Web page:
This article on alternative sourcing to China was originally published in the Journal of Commerce on May 29, 2019.
By Mike Meierkort, President, International Freight & Transportation Solutions & Cora Di Pietro, Vice President, Global Trade Consulting
The recent escalation in the trade war between the US and China has put American multinationals into the difficult predicament of determining whether to pull up stakes in China in search of more cost-effective sourcing and/or production markets or maintain the status quo.
A survey conducted by the American Chambers of Commerce for Shanghai and China in the immediate aftermath of Washington’s latest salvo in the trade war — its May 10 tariff rate increase from 10 percent to 25 percent on $200 billion in Chinese goods — shows many businesses are taking the former approach. In fact, more than 40 percent of US businesses with operations in China say they are either considering relocating manufacturing facilities out of the country, or have already done so. Among those that have chosen to go elsewhere, the top destinations are neighboring countries in Southeast Asia (25 percent) and Mexico (10.5 percent). Only 6 percent are looking at moving operations to the US, according to the survey.
This reaction is that much more understandable as companies brace for yet another tranche of duty rate increases on the remaining $300 billion in US imports from China. When cost inputs rise for international businesses, their competitiveness declines and margins shrink, so finding greener pastures seems intuitive. However, finding a comparable alternative to China — not to mention relocating sourcing or production facilities — is rarely an easy task.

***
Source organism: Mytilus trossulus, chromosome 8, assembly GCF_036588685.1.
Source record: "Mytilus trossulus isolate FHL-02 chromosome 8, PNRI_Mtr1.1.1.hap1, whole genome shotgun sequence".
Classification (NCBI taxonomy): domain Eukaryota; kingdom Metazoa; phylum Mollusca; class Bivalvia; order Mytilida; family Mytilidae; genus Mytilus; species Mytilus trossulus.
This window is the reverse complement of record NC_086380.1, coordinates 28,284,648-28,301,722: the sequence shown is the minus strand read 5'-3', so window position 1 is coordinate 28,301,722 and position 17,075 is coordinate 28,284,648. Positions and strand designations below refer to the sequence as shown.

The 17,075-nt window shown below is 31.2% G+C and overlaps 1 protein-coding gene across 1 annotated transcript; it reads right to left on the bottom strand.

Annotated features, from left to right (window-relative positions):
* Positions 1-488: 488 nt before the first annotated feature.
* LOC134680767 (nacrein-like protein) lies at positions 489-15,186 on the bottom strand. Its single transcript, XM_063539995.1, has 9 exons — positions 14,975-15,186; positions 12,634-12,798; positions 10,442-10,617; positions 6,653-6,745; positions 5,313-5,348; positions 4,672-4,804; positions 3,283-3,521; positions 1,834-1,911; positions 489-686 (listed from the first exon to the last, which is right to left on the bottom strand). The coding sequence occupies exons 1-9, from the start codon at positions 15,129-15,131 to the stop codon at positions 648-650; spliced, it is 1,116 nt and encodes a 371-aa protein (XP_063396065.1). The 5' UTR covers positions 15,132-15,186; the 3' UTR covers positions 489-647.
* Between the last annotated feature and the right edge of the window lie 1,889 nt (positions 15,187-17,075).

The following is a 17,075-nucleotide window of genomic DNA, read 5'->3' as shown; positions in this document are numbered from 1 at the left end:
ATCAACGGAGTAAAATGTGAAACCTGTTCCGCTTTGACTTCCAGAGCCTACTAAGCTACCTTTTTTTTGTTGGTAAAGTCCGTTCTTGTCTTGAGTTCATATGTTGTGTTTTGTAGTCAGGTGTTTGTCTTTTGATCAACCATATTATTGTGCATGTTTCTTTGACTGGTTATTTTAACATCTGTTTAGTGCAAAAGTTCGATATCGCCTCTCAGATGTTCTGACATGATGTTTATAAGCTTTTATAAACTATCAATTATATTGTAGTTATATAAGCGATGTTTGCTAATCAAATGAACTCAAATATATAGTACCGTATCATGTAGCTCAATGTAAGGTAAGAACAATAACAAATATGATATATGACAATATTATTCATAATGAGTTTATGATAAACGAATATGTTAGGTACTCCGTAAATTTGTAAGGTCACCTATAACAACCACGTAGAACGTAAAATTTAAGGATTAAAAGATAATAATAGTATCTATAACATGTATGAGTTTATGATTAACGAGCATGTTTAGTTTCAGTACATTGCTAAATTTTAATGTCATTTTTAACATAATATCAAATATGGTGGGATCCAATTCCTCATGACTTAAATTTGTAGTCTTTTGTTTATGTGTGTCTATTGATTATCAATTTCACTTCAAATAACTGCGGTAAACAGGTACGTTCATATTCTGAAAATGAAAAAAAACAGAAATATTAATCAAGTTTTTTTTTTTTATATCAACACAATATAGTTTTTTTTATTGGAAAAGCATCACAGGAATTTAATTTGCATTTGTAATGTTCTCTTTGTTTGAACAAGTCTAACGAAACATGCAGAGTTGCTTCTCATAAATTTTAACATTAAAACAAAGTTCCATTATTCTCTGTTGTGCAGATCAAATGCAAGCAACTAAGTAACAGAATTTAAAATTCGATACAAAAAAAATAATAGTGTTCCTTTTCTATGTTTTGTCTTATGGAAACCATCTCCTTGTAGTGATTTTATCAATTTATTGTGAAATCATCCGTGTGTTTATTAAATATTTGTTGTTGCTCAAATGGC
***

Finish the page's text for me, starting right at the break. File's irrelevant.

Labor cost, availability
As noted above, the vast majority of US firms relocating production out of China are doing so within Southeast Asia. Again, this seems intuitive. Neighboring markets such as Vietnam, Cambodia, Thailand, and Myanmar offer low-cost labor, have minimal impact on time-in-transit, and offer more favorable trade terms.
But labor costs are not the only considerations. Since its acceptance into the World Trade Organization, China’s government has invested heavily in broadening China’s trade relations with the world. These investments have led to improved infrastructure (e.g. roads, bridges, and ports), as well as education in the fields of science, technology, math, and engineering, so that it could attract not only companies interested in manual laborers, but also those with the engineering skills to support the manufacturing of hi-tech products and/or the management of hi-tech facilities that make heavy use of automation and robotics.
Similarly, Vietnam has made significant investments in its talent pool and is becoming a bona fide alternative to China, attracting tech giants such as LG and Samsung. But the pool of skilled workers isn’t nearly as large in Vietnam as it is in China, and most of those workers are already gainfully employed. This means newcomers must offer higher wages to draw away already employed workers from their current employers and be prepared to engage in a wage battle with existing enterprises.
And it’s not just highly skilled labor that’s in short supply. Multinationals have been cementing their footholds in Southeast Asia’s emerging markets for several years as wages and environmental regulations have risen in China. As a result, general unemployment is quite low across the continent. From Vietnam’s 2.17 percent unemployment rate to Thailand’s 0.9 percent and Cambodia’s 0.3 percent, finding labor to build, manage, and work in production facilities is no easy feat.